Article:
Driving positive change in the industry for women in the security field may be slower than other sectors but it is not impossible. In my experience, some of the strongest advocates for hiring and developing women is other women. What would it be like if you made a monthly commitment to meet with an up-and-coming female professional and then took five minutes to tell someone else about her accomplishments? Consider taking on a mentee to share your experiences and help someone develop. Think about coaching a woman on your team in the areas of “executive presence” and confidence. Commit to having at lease one female finalist for each of your hiring processes. You don’t need to have a complete diversity program to get started.

What can we do about it?

Gender equality is no longer a nice to have; it’s a business imperative if you want to win the battle for talent and attract newer generations that value diversity in the workplace. In addition to the suggestions above, here are some additional actions to consider when trying to attract and retain women in your organization:

  • Measure where you are today. How many women in your total workforce? How many in management? Once you start putting some of these actions in place, you want to see the needle move in the right direction.
  • Be sure that your organization is paying men and women in similar roles similar rates of pay.
  • Re-write your job postings using gender neutral or female friendly language and keep them short; data has shown that women will only apply to a position if they feel 90% qualified. There are several tools available to make your postings more gender neutral. Highlight family-friendly benefits in literature you share with prospective candidates (flexible schedules, paid parental leave, private lactation rooms, etc).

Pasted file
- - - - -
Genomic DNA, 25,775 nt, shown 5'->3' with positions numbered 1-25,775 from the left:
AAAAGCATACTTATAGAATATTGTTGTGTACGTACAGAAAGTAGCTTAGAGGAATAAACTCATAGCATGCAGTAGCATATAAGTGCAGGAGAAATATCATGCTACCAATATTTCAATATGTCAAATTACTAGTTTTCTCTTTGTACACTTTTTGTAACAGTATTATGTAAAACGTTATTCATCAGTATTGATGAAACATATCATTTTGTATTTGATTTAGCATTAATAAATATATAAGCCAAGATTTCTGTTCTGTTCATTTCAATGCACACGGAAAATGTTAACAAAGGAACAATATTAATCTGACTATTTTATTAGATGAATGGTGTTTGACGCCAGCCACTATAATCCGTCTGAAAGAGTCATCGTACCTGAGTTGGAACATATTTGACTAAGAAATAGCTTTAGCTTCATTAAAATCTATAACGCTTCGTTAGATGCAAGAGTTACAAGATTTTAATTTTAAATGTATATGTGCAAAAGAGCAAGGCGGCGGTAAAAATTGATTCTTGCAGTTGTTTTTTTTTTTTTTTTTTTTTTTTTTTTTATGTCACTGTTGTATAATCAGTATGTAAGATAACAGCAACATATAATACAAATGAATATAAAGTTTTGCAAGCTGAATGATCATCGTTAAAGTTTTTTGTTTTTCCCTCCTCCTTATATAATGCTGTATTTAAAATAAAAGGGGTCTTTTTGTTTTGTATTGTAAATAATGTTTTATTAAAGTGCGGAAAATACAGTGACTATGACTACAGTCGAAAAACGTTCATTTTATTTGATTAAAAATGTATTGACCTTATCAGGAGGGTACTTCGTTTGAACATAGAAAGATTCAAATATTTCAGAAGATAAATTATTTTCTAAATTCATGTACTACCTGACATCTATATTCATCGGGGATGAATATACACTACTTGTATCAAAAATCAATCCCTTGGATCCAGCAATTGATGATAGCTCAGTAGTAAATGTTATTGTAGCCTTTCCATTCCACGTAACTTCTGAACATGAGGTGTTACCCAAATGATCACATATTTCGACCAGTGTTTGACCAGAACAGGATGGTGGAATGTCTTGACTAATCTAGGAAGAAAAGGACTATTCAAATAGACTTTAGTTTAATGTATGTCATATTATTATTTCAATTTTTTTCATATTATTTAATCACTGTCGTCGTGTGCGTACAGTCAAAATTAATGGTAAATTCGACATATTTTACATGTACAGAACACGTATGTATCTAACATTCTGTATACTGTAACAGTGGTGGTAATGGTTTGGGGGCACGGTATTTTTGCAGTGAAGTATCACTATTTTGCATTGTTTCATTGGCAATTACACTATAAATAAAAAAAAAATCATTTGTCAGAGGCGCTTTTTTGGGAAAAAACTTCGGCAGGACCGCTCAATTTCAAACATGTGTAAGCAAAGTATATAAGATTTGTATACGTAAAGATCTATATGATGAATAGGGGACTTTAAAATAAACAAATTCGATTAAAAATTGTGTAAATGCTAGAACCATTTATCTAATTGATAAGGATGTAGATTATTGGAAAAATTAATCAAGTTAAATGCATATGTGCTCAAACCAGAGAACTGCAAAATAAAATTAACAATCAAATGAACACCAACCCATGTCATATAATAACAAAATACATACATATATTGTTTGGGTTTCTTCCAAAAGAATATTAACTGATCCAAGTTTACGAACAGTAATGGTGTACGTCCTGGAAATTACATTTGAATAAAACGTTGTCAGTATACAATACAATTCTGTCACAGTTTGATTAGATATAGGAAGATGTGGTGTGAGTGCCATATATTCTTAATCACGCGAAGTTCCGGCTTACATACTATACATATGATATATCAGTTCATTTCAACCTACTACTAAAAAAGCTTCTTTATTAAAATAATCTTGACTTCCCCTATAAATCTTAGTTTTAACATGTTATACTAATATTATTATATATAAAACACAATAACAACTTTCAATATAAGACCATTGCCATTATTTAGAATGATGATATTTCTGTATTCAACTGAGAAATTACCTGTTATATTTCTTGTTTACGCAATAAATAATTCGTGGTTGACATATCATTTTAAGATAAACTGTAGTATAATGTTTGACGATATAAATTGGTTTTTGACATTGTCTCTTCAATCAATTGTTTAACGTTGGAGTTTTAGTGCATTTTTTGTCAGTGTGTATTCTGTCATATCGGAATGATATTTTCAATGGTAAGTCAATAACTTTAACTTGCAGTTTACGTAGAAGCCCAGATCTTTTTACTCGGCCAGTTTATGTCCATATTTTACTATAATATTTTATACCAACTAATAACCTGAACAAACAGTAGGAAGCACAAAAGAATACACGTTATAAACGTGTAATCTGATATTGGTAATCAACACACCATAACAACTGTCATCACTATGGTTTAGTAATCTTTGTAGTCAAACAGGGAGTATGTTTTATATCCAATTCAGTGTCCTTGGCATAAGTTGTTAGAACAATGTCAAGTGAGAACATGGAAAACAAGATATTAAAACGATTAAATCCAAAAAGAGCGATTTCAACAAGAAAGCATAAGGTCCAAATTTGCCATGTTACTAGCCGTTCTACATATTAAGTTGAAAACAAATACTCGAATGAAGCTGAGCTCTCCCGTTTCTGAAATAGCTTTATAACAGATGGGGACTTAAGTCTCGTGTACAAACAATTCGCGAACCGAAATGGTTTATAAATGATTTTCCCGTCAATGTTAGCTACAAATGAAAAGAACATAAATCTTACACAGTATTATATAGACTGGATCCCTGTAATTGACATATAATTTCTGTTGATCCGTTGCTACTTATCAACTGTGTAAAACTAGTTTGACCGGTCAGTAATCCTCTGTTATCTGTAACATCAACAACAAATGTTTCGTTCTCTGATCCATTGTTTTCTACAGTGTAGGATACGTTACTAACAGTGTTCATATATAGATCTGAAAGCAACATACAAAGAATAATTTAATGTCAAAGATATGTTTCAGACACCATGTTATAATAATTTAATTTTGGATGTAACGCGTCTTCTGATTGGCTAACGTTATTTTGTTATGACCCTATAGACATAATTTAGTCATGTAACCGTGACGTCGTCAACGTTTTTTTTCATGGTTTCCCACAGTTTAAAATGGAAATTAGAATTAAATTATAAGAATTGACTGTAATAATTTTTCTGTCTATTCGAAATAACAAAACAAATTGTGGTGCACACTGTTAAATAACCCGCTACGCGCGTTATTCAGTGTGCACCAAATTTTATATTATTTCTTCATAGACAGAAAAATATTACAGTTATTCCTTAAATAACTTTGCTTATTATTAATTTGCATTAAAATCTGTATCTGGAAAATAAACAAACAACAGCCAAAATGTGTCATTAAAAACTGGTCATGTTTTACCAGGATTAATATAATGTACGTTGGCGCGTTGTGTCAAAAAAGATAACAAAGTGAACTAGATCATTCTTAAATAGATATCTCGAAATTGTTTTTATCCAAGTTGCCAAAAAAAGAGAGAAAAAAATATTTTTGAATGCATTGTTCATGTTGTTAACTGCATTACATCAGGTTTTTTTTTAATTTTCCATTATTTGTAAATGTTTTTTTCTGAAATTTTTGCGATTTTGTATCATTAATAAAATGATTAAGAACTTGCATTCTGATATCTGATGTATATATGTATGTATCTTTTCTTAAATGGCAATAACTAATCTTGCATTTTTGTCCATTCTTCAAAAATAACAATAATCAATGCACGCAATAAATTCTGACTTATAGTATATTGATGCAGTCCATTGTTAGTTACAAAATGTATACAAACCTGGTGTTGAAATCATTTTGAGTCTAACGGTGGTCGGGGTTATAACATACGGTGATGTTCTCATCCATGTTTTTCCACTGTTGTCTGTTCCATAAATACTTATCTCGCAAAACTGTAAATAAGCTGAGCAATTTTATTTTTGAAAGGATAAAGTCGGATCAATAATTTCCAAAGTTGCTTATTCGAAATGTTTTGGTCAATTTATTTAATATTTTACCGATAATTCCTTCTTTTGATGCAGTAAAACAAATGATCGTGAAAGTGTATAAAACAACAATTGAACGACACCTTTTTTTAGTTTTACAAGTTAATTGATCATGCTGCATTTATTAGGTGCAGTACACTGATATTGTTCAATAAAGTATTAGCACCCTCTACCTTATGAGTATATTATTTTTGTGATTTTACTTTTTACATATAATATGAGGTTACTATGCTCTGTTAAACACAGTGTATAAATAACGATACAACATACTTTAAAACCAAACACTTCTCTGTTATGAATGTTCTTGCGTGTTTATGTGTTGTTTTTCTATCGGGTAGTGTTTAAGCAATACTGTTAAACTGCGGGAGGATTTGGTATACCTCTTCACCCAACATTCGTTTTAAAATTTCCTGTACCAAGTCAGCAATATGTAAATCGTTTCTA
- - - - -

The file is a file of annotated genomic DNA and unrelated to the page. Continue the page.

• Consider unconscious bias training. There are many vendors who can offer this.
  • Encourage women employees to join networking groups within your industry.
  • Consider college and high school outreach efforts to get more girls and young women interested in technology careers.

These are just some of the many things you can do to get the conversation started about gender diversity in your organizations. If you are interested in learning what Axis Communications is doing to promote gender diversity, please reach out to me via LinkedIn – I’d love to hear from you.

Elaine Palome, SHRM-SCP, MS – is the Director of Human Resources for the Americas at Axis Communications. In this role she oversees all Human Capital management activities for the US, Canada, and Latin America. Ms. Palome has over two decades of experience in many aspects of human resources, including talent acquisition and development, performance management, diversity and inclusion, and strategic planning.